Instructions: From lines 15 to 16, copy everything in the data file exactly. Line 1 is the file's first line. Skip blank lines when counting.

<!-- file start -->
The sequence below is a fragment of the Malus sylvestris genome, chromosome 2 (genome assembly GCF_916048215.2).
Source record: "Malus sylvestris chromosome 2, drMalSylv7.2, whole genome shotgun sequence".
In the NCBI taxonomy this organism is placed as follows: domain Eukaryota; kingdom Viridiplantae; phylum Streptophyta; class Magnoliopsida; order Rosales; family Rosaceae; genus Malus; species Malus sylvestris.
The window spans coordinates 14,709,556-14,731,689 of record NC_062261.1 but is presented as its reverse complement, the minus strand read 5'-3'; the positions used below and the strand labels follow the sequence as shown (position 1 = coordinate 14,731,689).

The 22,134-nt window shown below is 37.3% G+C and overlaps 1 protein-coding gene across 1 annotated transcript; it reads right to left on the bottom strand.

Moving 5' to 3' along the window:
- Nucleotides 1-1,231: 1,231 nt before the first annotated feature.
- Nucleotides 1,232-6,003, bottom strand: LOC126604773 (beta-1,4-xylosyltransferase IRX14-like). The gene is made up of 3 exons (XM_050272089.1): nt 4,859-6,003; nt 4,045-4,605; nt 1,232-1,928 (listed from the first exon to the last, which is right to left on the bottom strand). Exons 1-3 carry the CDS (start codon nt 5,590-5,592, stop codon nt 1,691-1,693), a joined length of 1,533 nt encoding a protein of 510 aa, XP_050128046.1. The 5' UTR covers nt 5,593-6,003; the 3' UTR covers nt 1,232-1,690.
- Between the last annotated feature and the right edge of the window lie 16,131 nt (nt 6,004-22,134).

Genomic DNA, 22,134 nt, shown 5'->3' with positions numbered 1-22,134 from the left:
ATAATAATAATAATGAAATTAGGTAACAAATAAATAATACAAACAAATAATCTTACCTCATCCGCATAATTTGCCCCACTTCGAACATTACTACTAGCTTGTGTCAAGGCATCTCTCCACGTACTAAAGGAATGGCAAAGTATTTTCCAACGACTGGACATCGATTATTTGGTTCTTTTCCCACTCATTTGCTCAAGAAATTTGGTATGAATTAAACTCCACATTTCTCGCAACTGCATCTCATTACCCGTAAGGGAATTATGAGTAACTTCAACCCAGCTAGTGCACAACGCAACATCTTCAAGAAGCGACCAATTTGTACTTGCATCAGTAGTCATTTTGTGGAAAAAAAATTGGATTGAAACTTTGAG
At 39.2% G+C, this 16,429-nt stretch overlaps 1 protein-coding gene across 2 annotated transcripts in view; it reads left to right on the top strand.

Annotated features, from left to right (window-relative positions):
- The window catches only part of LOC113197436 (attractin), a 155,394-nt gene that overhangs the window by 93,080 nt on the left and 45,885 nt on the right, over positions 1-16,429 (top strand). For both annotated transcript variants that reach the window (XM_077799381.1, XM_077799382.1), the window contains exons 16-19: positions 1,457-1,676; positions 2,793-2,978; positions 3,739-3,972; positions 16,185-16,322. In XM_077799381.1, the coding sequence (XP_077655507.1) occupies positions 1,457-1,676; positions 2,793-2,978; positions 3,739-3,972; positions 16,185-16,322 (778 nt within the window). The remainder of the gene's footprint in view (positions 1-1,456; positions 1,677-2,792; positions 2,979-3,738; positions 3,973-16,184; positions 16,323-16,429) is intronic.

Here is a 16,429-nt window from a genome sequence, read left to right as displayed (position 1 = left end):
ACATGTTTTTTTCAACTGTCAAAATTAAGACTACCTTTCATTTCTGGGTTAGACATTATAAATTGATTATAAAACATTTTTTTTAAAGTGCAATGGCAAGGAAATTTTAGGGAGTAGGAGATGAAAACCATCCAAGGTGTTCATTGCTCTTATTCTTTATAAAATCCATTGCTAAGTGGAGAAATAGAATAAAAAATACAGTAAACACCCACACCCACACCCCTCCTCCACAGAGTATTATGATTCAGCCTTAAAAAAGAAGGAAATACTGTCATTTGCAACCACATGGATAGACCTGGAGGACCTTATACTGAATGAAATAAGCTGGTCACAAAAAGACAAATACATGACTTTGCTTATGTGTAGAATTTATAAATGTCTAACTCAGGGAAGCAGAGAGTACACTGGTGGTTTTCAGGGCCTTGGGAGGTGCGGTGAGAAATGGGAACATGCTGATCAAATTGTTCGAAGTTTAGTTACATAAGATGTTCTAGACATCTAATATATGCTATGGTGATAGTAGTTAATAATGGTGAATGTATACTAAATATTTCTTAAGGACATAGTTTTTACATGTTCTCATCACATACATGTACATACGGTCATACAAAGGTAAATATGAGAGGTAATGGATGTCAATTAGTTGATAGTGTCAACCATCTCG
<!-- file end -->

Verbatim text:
Here is a 16,429-nt window from a genome sequence, read left to right as displayed (position 1 = left end):
ACATGTTTTTTTCAACTGTCAAAATTAAGACTACCTTTCATTTCTGGGTTAGACATTATAAATTGATTATAAAACATTTTTTTTAAAGTGCAATGGCAAGGAAATTTTAGGGAGTAGGAGATGAAAACCATCCAAGGTGTTCATTGCTCTTATTCTTTATAAAATCCATTGCTAAGTGGAGAAATAGAATAAAAAATACAGTAAACACCCACACCCACACCCCTCCTCCACAGAGTATTATGATTCAGCCTTAAAAAAGAAGGAAATACTGTCATTTGCAACCACATGGATAGACCTGGAGGACCTTATACTGAATGAAATAAGCTGGTCACAAAAAGACAAATACATGACTTTGCTTATGTGTAGAATTTATAAATGTCTAACTCAGGGAAGCAGAGAGTACACTGGTGGTTTTCAGGGCCTTGGGAGGTGCGGTGAGAAATGGGAACATGCTGATCAAATTGTTCGAAGTTTAGTTACATAAGATGTTCTAGACATCTAATATATGCTATGGTGATAGTAGTTAATAATGGTGAATGTATACTAAATATTTCTTAAGGACATAGTTTTTACATGTTCTCATCACATACATGTACATACGGTCATACAAAGGTAAATATGAGAGGTAATGGATGTCAATTAGTTGATAGTGTCAACCATCTCG